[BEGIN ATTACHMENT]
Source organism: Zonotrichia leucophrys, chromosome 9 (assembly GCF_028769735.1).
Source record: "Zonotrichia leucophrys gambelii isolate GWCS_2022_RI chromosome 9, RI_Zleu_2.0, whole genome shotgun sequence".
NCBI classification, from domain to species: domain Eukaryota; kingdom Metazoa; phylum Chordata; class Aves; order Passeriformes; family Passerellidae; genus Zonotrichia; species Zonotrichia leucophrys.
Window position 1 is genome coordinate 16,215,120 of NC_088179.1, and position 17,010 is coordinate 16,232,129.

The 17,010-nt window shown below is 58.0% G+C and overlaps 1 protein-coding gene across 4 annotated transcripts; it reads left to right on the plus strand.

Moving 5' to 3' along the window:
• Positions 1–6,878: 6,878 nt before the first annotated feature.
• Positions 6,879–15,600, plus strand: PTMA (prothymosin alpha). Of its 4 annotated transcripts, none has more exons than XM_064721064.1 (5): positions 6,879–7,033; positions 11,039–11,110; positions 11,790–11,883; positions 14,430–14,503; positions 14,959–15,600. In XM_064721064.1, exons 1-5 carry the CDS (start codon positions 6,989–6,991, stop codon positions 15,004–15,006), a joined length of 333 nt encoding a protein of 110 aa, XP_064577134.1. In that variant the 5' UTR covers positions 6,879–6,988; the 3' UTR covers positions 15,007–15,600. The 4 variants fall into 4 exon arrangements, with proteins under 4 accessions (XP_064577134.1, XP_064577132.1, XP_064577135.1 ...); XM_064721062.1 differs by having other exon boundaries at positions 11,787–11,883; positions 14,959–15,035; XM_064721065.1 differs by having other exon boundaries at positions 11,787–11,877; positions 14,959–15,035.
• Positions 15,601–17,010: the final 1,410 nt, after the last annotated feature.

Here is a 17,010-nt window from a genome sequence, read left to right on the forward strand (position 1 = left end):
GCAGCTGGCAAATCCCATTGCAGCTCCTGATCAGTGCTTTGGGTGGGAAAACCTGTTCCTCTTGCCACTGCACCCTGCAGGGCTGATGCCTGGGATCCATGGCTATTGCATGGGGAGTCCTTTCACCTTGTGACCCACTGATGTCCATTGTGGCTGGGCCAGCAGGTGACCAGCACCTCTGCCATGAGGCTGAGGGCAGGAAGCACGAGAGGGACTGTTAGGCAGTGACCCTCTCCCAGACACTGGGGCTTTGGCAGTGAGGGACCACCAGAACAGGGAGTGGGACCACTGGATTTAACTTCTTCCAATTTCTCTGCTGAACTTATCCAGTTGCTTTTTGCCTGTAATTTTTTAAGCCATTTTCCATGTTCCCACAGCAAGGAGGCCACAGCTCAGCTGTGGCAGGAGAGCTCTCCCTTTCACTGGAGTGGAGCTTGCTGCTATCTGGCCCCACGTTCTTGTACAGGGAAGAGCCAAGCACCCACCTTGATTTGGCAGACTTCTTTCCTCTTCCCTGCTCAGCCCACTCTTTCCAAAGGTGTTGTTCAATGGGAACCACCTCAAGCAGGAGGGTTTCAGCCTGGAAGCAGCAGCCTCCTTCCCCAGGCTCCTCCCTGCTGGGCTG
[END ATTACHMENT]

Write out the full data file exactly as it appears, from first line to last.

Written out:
Source organism: Zonotrichia leucophrys, chromosome 9 (assembly GCF_028769735.1).
Source record: "Zonotrichia leucophrys gambelii isolate GWCS_2022_RI chromosome 9, RI_Zleu_2.0, whole genome shotgun sequence".
NCBI classification, from domain to species: domain Eukaryota; kingdom Metazoa; phylum Chordata; class Aves; order Passeriformes; family Passerellidae; genus Zonotrichia; species Zonotrichia leucophrys.
Window position 1 is genome coordinate 16,215,120 of NC_088179.1, and position 17,010 is coordinate 16,232,129.

The 17,010-nt window shown below is 58.0% G+C and overlaps 1 protein-coding gene across 4 annotated transcripts; it reads left to right on the plus strand.

Moving 5' to 3' along the window:
• Positions 1–6,878: 6,878 nt before the first annotated feature.
• Positions 6,879–15,600, plus strand: PTMA (prothymosin alpha). Of its 4 annotated transcripts, none has more exons than XM_064721064.1 (5): positions 6,879–7,033; positions 11,039–11,110; positions 11,790–11,883; positions 14,430–14,503; positions 14,959–15,600. In XM_064721064.1, exons 1-5 carry the CDS (start codon positions 6,989–6,991, stop codon positions 15,004–15,006), a joined length of 333 nt encoding a protein of 110 aa, XP_064577134.1. In that variant the 5' UTR covers positions 6,879–6,988; the 3' UTR covers positions 15,007–15,600. The 4 variants fall into 4 exon arrangements, with proteins under 4 accessions (XP_064577134.1, XP_064577132.1, XP_064577135.1 ...); XM_064721062.1 differs by having other exon boundaries at positions 11,787–11,883; positions 14,959–15,035; XM_064721065.1 differs by having other exon boundaries at positions 11,787–11,877; positions 14,959–15,035.
• Positions 15,601–17,010: the final 1,410 nt, after the last annotated feature.

Here is a 17,010-nt window from a genome sequence, read left to right on the forward strand (position 1 = left end):
GCAGCTGGCAAATCCCATTGCAGCTCCTGATCAGTGCTTTGGGTGGGAAAACCTGTTCCTCTTGCCACTGCACCCTGCAGGGCTGATGCCTGGGATCCATGGCTATTGCATGGGGAGTCCTTTCACCTTGTGACCCACTGATGTCCATTGTGGCTGGGCCAGCAGGTGACCAGCACCTCTGCCATGAGGCTGAGGGCAGGAAGCACGAGAGGGACTGTTAGGCAGTGACCCTCTCCCAGACACTGGGGCTTTGGCAGTGAGGGACCACCAGAACAGGGAGTGGGACCACTGGATTTAACTTCTTCCAATTTCTCTGCTGAACTTATCCAGTTGCTTTTTGCCTGTAATTTTTTAAGCCATTTTCCATGTTCCCACAGCAAGGAGGCCACAGCTCAGCTGTGGCAGGAGAGCTCTCCCTTTCACTGGAGTGGAGCTTGCTGCTATCTGGCCCCACGTTCTTGTACAGGGAAGAGCCAAGCACCCACCTTGATTTGGCAGACTTCTTTCCTCTTCCCTGCTCAGCCCACTCTTTCCAAAGGTGTTGTTCAATGGGAACCACCTCAAGCAGGAGGGTTTCAGCCTGGAAGCAGCAGCCTCCTTCCCCAGGCTCCTCCCTGCTGGGCTG